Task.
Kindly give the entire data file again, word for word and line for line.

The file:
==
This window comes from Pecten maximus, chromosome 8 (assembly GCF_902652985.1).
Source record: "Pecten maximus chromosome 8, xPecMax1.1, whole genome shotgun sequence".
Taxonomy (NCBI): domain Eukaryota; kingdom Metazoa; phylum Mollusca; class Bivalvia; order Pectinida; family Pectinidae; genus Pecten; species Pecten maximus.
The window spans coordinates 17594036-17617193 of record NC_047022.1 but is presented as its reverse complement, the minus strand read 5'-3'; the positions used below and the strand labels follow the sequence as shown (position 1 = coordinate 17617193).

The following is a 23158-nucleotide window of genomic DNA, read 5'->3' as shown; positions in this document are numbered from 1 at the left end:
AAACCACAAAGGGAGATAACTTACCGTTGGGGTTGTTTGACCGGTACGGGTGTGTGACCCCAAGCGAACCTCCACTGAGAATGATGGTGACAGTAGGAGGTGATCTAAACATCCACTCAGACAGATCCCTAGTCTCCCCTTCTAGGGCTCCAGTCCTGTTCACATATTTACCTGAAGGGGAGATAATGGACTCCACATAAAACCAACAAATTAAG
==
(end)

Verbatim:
This window comes from Pecten maximus, chromosome 8 (assembly GCF_902652985.1).
Source record: "Pecten maximus chromosome 8, xPecMax1.1, whole genome shotgun sequence".
Taxonomy (NCBI): domain Eukaryota; kingdom Metazoa; phylum Mollusca; class Bivalvia; order Pectinida; family Pectinidae; genus Pecten; species Pecten maximus.
The window spans coordinates 17594036-17617193 of record NC_047022.1 but is presented as its reverse complement, the minus strand read 5'-3'; the positions used below and the strand labels follow the sequence as shown (position 1 = coordinate 17617193).

The following is a 23158-nucleotide window of genomic DNA, read 5'->3' as shown; positions in this document are numbered from 1 at the left end:
AAACCACAAAGGGAGATAACTTACCGTTGGGGTTGTTTGACCGGTACGGGTGTGTGACCCCAAGCGAACCTCCACTGAGAATGATGGTGACAGTAGGAGGTGATCTAAACATCCACTCAGACAGATCCCTAGTCTCCCCTTCTAGGGCTCCAGTCCTGTTCACATATTTACCTGAAGGGGAGATAATGGACTCCACATAAAACCAACAAATTAAG